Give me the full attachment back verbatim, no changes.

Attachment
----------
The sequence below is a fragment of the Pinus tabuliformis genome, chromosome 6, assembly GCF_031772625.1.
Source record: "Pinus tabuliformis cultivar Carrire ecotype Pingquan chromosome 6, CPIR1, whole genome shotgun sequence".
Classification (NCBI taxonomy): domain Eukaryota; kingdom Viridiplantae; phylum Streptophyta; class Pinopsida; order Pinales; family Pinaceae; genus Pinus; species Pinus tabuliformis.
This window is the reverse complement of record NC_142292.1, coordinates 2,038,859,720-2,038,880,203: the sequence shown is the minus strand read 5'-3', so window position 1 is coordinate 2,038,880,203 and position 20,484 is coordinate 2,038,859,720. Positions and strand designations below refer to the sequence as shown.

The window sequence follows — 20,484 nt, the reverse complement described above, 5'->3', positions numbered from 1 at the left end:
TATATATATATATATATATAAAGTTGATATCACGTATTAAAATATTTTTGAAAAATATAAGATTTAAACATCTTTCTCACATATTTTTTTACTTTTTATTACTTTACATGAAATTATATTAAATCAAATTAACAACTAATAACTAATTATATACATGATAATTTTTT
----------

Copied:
The sequence below is a fragment of the Pinus tabuliformis genome, chromosome 6, assembly GCF_031772625.1.
Source record: "Pinus tabuliformis cultivar Carrire ecotype Pingquan chromosome 6, CPIR1, whole genome shotgun sequence".
Classification (NCBI taxonomy): domain Eukaryota; kingdom Viridiplantae; phylum Streptophyta; class Pinopsida; order Pinales; family Pinaceae; genus Pinus; species Pinus tabuliformis.
This window is the reverse complement of record NC_142292.1, coordinates 2,038,859,720-2,038,880,203: the sequence shown is the minus strand read 5'-3', so window position 1 is coordinate 2,038,880,203 and position 20,484 is coordinate 2,038,859,720. Positions and strand designations below refer to the sequence as shown.

The window sequence follows — 20,484 nt, the reverse complement described above, 5'->3', positions numbered from 1 at the left end:
TATATATATATATATATATAAAGTTGATATCACGTATTAAAATATTTTTGAAAAATATAAGATTTAAACATCTTTCTCACATATTTTTTTACTTTTTATTACTTTACATGAAATTATATTAAATCAAATTAACAACTAATAACTAATTATATACATGATAATTTTTT